We wish to thank Drs Bamford and Hall for some interesting and very relevant comments.1 We agree with their statement that a small and shallow LLETZ (large loop excision of the transformation zone) cone biopsy may do little or no harm in relation to preterm delivery. The size of a cone can be difficult to measure, which may account for why different studies show different results. However, our study2 agrees with many others that there is a positive correlation between the depth of the cone and the risk of subsequent preterm delivery, and we think this agreement is unlikely to have occurred by chance. It therefore seems logical that the clinician should try to avoid a deep cone when this can be done without putting women at risk for cervical cancer. Bamford and Hall also speculate that the depth of the cone biopsies in our study was greater than is usual in UK practice. The decision to make a deep or shallow biopsy is related to the colposcopic findings—particularly the location of the transformation zone, the severity of the dysplasia and the histology—as for example with adenocarcinoma in situ. In our study the indications for cone biopsy were cervical intraepithelial neoplasia, stage 3 (CIN3) for 89% of cases and, CIN1 or 2 in only 11% of the women. Only lesions located in a visible transformation zone were treated conservatively. The severity of the lesions seen in our practice may have caused us to make wider and deeper cones, and thereby created a higher risk of preterm delivery. However, this risk is likely to represent a continuum rather than be ‘all or nothing’. The fact that we recorded a preterm delivery in every third woman who had two conisations emphasises the importance of keeping the size of any cone to a minimum, consistent with removing the lesion. Because of our findings, our current practice is to make as shallow a cone biopsy as possibly, although we do not hesitate to make the cone as wide as is needed to include the entire transformation zone.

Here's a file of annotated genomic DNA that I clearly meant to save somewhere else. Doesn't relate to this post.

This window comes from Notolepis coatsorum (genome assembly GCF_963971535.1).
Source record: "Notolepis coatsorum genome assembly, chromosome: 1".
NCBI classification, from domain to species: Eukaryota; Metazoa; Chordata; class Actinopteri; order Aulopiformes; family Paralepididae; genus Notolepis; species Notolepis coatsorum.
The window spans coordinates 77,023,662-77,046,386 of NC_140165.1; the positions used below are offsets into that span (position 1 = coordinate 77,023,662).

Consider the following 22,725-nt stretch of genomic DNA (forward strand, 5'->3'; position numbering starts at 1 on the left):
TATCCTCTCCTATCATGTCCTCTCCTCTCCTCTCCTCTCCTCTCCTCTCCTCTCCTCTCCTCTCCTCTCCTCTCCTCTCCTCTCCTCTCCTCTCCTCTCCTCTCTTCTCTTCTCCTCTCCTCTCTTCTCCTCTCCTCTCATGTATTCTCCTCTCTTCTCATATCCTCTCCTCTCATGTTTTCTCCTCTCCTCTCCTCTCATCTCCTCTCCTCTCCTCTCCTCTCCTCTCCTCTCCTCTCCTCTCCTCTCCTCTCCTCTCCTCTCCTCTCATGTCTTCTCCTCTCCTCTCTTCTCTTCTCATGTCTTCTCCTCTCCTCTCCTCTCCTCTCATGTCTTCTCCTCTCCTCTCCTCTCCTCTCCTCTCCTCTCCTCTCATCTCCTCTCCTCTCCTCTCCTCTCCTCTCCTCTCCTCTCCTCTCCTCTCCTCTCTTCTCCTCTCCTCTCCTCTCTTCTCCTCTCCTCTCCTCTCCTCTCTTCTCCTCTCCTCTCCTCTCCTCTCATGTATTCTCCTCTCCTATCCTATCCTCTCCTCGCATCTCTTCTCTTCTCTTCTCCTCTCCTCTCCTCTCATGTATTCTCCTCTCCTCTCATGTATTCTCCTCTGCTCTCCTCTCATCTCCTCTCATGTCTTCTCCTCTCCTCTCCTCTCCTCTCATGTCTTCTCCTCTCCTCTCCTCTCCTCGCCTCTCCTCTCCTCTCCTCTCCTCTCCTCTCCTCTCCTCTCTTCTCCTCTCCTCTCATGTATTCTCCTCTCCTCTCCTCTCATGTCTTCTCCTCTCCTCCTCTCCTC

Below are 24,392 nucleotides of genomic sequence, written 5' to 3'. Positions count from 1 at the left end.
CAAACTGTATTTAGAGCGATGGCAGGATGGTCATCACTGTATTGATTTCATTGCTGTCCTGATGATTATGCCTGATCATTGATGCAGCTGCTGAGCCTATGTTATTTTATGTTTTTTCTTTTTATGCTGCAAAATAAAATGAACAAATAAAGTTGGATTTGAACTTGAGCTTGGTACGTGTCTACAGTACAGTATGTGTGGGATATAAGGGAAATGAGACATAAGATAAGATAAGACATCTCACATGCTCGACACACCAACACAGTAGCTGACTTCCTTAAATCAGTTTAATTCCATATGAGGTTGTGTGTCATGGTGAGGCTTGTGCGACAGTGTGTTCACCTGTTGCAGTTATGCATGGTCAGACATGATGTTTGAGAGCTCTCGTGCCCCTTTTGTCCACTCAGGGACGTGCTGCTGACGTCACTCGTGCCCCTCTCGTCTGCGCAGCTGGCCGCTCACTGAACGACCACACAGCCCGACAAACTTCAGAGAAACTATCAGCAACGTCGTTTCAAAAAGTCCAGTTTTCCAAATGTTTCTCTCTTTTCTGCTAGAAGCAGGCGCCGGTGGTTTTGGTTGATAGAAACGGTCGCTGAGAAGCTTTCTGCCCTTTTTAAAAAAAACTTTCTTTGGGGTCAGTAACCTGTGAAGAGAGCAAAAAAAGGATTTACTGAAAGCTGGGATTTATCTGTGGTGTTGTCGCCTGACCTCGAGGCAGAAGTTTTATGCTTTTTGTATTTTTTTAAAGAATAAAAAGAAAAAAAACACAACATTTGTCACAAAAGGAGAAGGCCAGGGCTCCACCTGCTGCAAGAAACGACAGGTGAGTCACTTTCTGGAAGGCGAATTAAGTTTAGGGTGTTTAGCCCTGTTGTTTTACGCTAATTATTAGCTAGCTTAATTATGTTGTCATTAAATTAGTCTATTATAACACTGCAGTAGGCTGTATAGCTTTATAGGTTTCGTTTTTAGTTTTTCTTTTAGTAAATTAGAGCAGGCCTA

The preparation of the cone biopsy for histological examination may lead to changes in its length and width. In our study, all cone biopsies were treated in the same way so that even though the biopsy may have been stretched or shrunk, this cannot explain our findings that a deeper cone increases the risk of preterm delivery.
The purpose of screening and treatment of CIN is to prevent cervical cancer. As CIN2 lesions may regress in approximately half of our patients, we suggest that CIN2 in young women should be observed every 4 months, with colposcopy and cervical smear, until the lesion either disappears or progresses to CIN3, at which point we then suggest a cone biopsy. We also consider that women should be informed of the increased risk of preterm delivery before a conisation is performed.
We hope that our results will encourage the introduction of, and participation in, nationwide human papillomavirus (HPV) vaccination programmes. The option of HPV vaccination in young women having their first cone biopsy should be considered, in order to minimise the need for a second, with its consequent substantial risk of preterm labour, although we recognise that the benefit of vaccination for this group still needs to be shown in a randomised study.